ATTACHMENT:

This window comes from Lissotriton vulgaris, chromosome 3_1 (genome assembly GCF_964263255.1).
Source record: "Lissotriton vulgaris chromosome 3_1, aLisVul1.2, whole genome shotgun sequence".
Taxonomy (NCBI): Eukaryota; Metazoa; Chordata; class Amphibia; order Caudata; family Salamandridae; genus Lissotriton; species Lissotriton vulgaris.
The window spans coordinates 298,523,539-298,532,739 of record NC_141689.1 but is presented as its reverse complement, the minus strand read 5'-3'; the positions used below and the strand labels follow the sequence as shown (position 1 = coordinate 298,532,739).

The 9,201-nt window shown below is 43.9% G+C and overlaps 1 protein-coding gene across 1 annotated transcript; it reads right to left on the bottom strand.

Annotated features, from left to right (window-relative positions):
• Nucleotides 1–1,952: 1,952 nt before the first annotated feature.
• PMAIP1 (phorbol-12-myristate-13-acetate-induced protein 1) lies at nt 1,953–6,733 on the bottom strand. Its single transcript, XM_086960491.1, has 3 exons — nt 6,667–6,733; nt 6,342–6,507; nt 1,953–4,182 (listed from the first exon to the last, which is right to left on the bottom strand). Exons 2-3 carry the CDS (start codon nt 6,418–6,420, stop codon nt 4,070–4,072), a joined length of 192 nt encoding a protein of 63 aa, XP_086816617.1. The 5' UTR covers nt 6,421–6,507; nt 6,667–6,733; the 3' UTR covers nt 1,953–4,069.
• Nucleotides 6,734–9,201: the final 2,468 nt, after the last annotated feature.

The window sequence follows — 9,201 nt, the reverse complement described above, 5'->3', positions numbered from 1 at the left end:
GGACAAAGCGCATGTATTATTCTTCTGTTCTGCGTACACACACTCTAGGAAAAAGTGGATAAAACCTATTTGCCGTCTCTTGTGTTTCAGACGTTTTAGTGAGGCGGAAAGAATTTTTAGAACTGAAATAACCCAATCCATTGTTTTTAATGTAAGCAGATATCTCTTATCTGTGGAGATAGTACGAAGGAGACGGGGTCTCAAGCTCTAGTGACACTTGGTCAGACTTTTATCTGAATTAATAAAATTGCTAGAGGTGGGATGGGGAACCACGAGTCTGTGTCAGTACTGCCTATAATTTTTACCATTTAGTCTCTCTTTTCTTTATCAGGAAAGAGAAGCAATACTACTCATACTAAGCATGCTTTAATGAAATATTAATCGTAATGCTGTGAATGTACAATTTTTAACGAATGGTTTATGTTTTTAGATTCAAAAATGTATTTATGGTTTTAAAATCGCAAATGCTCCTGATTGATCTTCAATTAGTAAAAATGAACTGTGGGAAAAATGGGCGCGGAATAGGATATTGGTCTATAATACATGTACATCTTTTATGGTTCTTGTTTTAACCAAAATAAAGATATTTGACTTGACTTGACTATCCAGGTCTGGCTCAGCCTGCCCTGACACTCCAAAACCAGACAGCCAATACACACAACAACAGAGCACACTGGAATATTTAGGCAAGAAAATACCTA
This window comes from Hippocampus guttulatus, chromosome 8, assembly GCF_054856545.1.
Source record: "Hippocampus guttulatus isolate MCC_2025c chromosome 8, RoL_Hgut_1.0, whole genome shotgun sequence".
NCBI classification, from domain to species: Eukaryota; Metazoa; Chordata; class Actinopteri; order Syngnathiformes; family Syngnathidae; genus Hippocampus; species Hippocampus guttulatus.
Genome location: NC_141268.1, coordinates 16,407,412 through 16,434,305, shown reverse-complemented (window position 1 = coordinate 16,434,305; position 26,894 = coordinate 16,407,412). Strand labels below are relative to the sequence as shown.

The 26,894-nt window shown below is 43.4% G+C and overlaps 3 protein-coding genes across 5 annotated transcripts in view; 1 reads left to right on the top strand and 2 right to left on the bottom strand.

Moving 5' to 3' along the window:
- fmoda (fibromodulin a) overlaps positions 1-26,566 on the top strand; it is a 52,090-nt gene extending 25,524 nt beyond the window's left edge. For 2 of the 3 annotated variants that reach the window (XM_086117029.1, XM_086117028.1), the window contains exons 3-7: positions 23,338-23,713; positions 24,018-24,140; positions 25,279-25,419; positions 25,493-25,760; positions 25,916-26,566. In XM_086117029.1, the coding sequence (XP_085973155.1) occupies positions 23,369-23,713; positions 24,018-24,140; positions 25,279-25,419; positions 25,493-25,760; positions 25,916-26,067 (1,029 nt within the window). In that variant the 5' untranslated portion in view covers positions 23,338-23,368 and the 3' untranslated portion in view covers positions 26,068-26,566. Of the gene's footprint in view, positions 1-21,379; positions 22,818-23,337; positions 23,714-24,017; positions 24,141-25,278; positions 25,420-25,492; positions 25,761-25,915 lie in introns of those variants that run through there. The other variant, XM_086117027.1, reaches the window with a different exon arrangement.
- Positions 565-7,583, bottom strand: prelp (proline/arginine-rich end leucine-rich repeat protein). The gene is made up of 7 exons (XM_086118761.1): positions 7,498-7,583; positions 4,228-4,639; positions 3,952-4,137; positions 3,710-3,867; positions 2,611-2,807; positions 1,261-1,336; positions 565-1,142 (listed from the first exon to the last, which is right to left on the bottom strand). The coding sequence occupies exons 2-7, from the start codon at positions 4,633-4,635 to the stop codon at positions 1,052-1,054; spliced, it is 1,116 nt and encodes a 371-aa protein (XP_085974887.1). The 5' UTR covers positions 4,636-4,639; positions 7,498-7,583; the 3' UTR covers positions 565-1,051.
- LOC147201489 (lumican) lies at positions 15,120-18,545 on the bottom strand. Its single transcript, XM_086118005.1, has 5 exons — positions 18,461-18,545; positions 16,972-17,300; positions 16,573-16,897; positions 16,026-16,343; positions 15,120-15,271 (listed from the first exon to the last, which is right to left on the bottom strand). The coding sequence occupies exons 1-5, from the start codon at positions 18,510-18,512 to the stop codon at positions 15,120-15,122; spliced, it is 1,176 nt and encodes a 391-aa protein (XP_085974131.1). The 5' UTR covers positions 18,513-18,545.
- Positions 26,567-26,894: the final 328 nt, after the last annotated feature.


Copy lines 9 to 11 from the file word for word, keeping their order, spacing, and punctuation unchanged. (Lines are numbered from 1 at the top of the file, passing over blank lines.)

• Nucleotides 6,734–9,201: the final 2,468 nt, after the last annotated feature.

The window sequence follows — 9,201 nt, the reverse complement described above, 5'->3', positions numbered from 1 at the left end:
GGACAAAGCGCATGTATTATTCTTCTGTTCTGCGTACACACACTCTAGGAAAAAGTGGATAAAACCTATTTGCCGTCTCTTGTGTTTCAGACGTTTTAGTGAGGCGGAAAGAATTTTTAGAACTGAAATAACCCAATCCATTGTTTTTAATGTAAGCAGATATCTCTTATCTGTGGAGATAGTACGAAGGAGACGGGGTCTCAAGCTCTAGTGACACTTGGTCAGACTTTTATCTGAATTAATAAAATTGCTAGAGGTGGGATGGGGAACCACGAGTCTGTGTCAGTACTGCCTATAATTTTTACCATTTAGTCTCTCTTTTCTTTATCAGGAAAGAGAAGCAATACTACTCATACTAAGCATGCTTTAATGAAATATTAATCGTAATGCTGTGAATGTACAATTTTTAACGAATGGTTTATGTTTTTAGATTCAAAAATGTATTTATGGTTTTAAAATCGCAAATGCTCCTGATTGATCTTCAATTAGTAAAAATGAACTGTGGGAAAAATGGGCGCGGAATAGGATATTGGTCTATAATACATGTACATCTTTTATGGTTCTTGTTTTAACCAAAATAAAGATATTTGACTTGACTTGACTATCCAGGTCTGGCTCAGCCTGCCCTGACACTCCAAAACCAGACAGCCAATACACACAACAACAGAGCACACTGGAATATTTAGGCAAGAAAATACCTA